Even during the busiest times of my life I have endeavored to maintain some
form of model building activity. This site has been created to help me chronicle
my journey through a lifelong involvement in model aviation, which
all began in Mayo, MD
of my primary motivations for making articles and other items from
vintage editions of American Modeler and American Aircraft Modeler
magazines available online is so that people who were involved in
aeromodeling decades ago might perchance do a search and happily
find either themselves, a friend, or a relative mentioned. Since
a couple years ago, a few people have written to thank me for the
effort. I'm glad to do it. I also respond to requests to scan and
post any article if I happen to have the necessary copy of the magazine.
By far the coolest contact I have had so far was this one just
received from Ed Aber-Song, who, while reading the article on Bill
Satellite 1000 free flight model in the May 1972 edition of
AAM, was surprised to see himself in the background of the Cover
Photo! It was from the November 1971 free flight championships in
None other than Ed Amber-Song in November 2012 with his newly-maidened
e-powered Super Sniffer. He also recently completed a high-resolution,
full-size version of the Satellite 1000 plans in PDF file format.
Says Ed, "I was browsing your excellent website and while
looking at the Bob and Bill Hunter Satellite plans, noticed that
I am in the Cover Photo of the May 1972 American Aircraft Modeler
magazine. I was taking a photo of Bill Hunter at exactly the
same moment as the photographer who shot the Cover Photo. I'm wearing
the funky hat standing on the other side as Bill launched his airplane. I
had no idea I was in the Cover Photo! The photo I shot at the exact
same moment is attached. How strange that these two photos came
together so many years later."
Upon requesting permission
to post his photo and story, Ed responded, "Yes, please feel free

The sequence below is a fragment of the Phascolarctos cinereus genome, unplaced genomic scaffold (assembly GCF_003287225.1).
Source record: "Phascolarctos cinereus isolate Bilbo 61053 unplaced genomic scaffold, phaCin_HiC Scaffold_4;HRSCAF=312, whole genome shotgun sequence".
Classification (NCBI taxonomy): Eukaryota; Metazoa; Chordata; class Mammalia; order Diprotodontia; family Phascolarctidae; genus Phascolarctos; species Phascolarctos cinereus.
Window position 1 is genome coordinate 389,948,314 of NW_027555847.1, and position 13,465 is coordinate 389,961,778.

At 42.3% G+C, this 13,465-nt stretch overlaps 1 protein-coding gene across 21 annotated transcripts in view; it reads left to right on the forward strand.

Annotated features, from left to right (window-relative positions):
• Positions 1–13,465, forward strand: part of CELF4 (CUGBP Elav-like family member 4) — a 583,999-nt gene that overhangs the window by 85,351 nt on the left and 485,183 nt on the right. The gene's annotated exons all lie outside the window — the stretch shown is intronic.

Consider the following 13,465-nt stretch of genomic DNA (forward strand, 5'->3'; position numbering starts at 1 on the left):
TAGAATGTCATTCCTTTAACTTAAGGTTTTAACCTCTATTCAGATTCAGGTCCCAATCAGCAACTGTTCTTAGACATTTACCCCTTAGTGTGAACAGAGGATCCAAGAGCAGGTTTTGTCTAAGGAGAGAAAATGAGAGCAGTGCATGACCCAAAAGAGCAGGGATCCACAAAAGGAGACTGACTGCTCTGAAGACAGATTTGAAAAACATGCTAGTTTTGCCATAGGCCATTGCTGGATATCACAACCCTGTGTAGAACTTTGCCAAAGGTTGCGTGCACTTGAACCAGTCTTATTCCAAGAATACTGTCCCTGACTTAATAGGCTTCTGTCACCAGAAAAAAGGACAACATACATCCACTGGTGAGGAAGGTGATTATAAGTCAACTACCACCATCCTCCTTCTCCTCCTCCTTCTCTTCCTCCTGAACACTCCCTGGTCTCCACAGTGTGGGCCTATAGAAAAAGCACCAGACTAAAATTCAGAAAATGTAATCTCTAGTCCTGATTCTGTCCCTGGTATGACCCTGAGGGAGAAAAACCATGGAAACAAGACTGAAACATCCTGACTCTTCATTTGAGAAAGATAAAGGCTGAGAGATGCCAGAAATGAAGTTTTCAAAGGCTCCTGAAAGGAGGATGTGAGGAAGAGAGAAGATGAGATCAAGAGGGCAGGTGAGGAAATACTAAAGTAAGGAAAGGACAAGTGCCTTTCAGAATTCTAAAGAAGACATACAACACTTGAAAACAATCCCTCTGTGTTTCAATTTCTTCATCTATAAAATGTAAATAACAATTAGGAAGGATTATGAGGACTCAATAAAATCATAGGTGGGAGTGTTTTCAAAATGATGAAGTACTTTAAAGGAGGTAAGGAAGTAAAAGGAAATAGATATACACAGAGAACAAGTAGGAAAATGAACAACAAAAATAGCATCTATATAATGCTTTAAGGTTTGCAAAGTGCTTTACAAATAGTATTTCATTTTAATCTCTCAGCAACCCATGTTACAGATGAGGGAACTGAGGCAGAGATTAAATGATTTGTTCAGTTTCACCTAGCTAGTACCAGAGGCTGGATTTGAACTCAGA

to post the image on your website along with my name, Ed Aber (AMA
179), member of Cloud Dusters Model Airplane Club. At the time
I was flying competition free flight and friends with Bob and Billy
Hunter of the San Valeers Model Airplane Club in SoCal. Later
the same year I set a C Gas National Record and shortly afterward
embarked upon a career as a professional photographer and journalist."
Here is the Cover Photo from the May 1972 American Aircraft
Modeler. Ed Aber is the guy in the background taking the
picture from the other side of Bill Hunter's Satellite 1000.
The photographer for this Cover Photo was either Paul or
At virtually the same moment in time, here is Ed's photo
of Bill Hunter and his Satellite 1000, showing the AAM cover
photographer in the background.
More from Ed: "Here's photo of the cover photographer at
the contest taking a photo of me."
This is Ed (on right) with his model,
as taken by photographer Toni Beron. Dateline: 1971 Taft Free
Many thanks to Ed for making this gem of a coincidence available.
OK, I received another very interesting comment on this
cover from Mr. Mike Schwartz:
(original e-mails have
January 9, 2013
My name is Mike Schwartz and I flew with Bob and Bill Bunter beginning
in 1958. I am in the process of writing the history of the Satellite
design for the 2013 NFFS Symposium. There are some statements
made concerning the May 72 Satellite 1000 article and the cover
shot that need clarification. The plane on the cover that Bill is
flying is in fact a Satellite 1300 powered by a ST. 65. Because
of the Satellite 1000 article and plans everyone all these years
have assumed the cover airplane to be the 1000 size.
when the series 70 satellite was designed , the first 3 built were
in fact 1300's powered by ST.65 engines. Bob, Bill and I built the
first 3 which are the only ones that had the planked wing and stab
leading edges. If you look at the cover shot you can see the